After making an object usable, you can perform the following repair activities.

Recover Data Using the DUMP_ORPHAN_KEYS Procedures

The DUMP_ORPHAN_KEYS procedure reports on index entries that point to rows in corrupt data blocks. All such index entries are inserted into an orphan key table that stores the key and rowid of the corruption.

After the index entry information has been retrieved, you can rebuild the index using the ALTER INDEX ... REBUILD ONLINE statement.

Repair Free Lists Using the REBUILD_FREELISTS Procedure

Use this procedure if free space in segments is being managed using free lists (SEGMENT SPACE MANAGEMENT MANUAL).

When a block marked "corrupt" is found at the head or tail of a free list, the free list is reinitialized and an error is returned. Although this takes the offending block off the free list, it causes you to lose free list access to all blocks that followed the corrupt block.

You can use the REBUILD_FREELISTS procedure to reinitialize the free lists. The object is scanned, and if it is appropriate for a block to be on the free list, it is added to the master free list. Free list groups are handled by distributing blocks in an equitable fashion, one block at a time. Any blocks marked "corrupt" in the object are ignored during the rebuild.

Fix Segment Bitmaps Using the SEGMENT_FIX_STATUS Procedure

Use this procedure if free space in segments is being managed using bitmaps (SEGMENT SPACE MANAGEMENT AUTO).

This procedure either recalculates the state of a bitmap entry based on the corresponding block's current contents, or you can specify that a bitmap entry be set to a specific value. Usually, the state is recalculated correctly and there is no need to force a setting.


In this section, examples are presented reflecting the use of the DBMS_REPAIR procedures.

Using ADMIN_TABLES to Build a Repair Table or Orphan Key Table

A repair table provides information about what corruptions were found by the CHECK_OBJECT procedure and how these will be addressed if the FIX_CORRUPT_BLOCKS procedure is run. Further, it is used to drive the execution of the FIX_CORRUPT_BLOCKS procedure.

An orphan key table is used when the DUMP_ORPHAN_KEYS procedure is executed and it discovers index entries that point to corrupt rows. The DUMP_ORPHAN_KEYS procedure populates the orphan key table by logging its activity and providing the index information in a usable manner.

The ADMIN_TABLE procedure is used to create, purge, or drop a repair table or an orphan key table.

Creating a Repair Table

The following example creates a repair table for the users tablespace.

     TABLE_TYPE => dbms_repair.repair_table,
     ACTION     => dbms_repair.create_action,

For each repair or orphan key table, a view is also created that eliminates any rows that pertain to objects that no longer exist. The name of the view corresponds to the name of the repair or orphan key table, but is prefixed by DBA_ (for example DBA_REPAIR_TABLE or DBA_ORPHAN_KEY_TABLE).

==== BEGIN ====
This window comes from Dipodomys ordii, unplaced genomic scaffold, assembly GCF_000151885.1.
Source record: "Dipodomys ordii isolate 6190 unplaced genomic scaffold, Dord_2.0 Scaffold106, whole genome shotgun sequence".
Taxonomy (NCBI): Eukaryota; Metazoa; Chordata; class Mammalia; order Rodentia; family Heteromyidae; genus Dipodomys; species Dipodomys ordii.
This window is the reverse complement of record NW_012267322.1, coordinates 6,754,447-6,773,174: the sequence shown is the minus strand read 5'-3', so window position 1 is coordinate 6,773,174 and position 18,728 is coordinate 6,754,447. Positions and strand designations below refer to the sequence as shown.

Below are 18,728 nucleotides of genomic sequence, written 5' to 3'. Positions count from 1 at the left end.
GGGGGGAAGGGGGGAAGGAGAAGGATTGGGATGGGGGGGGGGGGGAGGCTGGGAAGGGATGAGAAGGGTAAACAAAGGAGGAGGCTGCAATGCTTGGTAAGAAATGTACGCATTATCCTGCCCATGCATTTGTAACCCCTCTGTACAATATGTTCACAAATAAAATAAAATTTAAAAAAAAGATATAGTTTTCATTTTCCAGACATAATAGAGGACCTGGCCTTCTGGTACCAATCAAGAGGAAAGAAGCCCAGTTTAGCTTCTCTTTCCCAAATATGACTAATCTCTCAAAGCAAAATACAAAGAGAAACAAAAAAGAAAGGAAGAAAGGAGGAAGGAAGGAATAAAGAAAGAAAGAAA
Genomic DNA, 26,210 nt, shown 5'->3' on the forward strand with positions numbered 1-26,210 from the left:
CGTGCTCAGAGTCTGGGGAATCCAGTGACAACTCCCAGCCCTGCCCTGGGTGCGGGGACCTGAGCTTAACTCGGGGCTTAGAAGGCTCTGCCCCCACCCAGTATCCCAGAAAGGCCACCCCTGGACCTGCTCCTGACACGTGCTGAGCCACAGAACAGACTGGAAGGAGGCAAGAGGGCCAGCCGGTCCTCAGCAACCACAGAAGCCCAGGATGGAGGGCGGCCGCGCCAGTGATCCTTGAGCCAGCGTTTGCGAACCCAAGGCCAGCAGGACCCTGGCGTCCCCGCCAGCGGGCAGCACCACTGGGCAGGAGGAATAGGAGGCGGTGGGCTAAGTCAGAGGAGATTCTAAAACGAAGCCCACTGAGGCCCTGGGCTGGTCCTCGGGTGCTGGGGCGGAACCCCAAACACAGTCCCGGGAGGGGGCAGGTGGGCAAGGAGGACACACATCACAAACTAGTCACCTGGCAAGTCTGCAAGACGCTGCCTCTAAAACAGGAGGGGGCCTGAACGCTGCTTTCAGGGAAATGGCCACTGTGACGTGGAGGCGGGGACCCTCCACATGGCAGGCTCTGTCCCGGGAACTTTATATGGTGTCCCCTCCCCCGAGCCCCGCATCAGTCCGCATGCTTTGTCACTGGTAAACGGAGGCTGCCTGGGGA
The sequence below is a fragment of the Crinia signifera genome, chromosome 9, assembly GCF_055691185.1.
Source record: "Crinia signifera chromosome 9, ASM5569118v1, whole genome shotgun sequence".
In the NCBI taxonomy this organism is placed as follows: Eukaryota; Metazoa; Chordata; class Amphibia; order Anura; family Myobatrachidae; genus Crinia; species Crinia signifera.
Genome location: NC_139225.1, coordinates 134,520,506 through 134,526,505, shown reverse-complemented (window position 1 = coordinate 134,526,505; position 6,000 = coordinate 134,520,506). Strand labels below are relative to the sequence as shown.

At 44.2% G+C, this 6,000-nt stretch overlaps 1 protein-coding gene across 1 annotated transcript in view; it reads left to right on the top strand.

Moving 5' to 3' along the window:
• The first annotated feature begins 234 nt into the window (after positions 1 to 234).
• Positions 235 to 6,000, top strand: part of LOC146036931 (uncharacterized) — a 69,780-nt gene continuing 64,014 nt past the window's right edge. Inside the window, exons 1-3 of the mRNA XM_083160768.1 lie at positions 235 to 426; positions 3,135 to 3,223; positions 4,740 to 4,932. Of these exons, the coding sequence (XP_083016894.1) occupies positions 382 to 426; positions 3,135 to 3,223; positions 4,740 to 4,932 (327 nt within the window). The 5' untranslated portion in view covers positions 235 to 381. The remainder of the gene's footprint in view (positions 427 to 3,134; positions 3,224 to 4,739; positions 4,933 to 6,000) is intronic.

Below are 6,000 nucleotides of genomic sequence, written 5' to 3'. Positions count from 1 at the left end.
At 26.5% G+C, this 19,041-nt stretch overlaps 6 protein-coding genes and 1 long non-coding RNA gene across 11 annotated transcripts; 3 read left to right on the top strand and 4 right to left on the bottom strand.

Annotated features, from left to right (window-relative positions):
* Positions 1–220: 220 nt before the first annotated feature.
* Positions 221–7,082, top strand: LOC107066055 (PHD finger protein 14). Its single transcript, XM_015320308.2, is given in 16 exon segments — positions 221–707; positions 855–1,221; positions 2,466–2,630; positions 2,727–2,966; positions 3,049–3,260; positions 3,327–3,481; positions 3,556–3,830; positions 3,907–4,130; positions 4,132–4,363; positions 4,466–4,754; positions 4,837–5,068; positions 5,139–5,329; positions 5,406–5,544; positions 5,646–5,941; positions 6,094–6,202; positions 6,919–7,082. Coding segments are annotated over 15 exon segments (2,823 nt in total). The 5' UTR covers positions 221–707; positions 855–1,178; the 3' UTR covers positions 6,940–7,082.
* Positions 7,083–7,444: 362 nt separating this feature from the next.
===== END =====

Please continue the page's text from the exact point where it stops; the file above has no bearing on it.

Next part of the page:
The following query describes the repair table created in the previous example.

 Name                         Null?    Type
 ---------------------------- -------- --------------
 OBJECT_ID                    NOT NULL NUMBER
 BLOCK_ID                     NOT NULL NUMBER
 SCHEMA_NAME                  NOT NULL VARCHAR2(30)
 OBJECT_NAME                  NOT NULL VARCHAR2(30)
 BASEOBJECT_NAME                       VARCHAR2(30)
 PARTITION_NAME                        VARCHAR2(30)
 CORRUPT_DESCRIPTION                   VARCHAR2(2000)
 REPAIR_DESCRIPTION                    VARCHAR2(200)
 FIX_TIMESTAMP                         DATE
 REFORMAT_TIMESTAMP                    DATE

Creating an Orphan Key Table

This example illustrates the creation of an orphan key table for the users tablespace.

     TABLE_TYPE => dbms_repair.orphan_table,
     ACTION     => dbms_repair.create_action,

The orphan key table is described in the following query:


 Name                         Null?    Type
 ---------------------------- -------- -----------------
 SCHEMA_NAME                  NOT NULL VARCHAR2(30)
 INDEX_NAME                   NOT NULL VARCHAR2(30)
 IPART_NAME                            VARCHAR2(30)
 INDEX_ID                     NOT NULL NUMBER
 TABLE_NAME                   NOT NULL VARCHAR2(30)
 PART_NAME                             VARCHAR2(30)
 TABLE_ID                     NOT NULL NUMBER
 KEYROWID                     NOT NULL ROWID
 KEY                          NOT NULL ROWID

Using the CHECK_OBJECT Procedure to Detect Corruption

The CHECK_OBJECT procedure checks the specified objects, and populates the repair table with information about corruptions and repair directives. You can optionally specify a range, partition name, or subpartition name when you would like to check a portion of an object.

Validation consists of checking all blocks in the object that have not previously been marked corrupt. For each block, the transaction and data layer portions are checked for self consistency. During CHECK_OBJECT, if a block is encountered that has a corrupt buffer cache header, then that block is skipped.

Here is an example of executing the CHECK_OBJECT procedure for the scott.dept table.

DECLARE num_corrupt INT;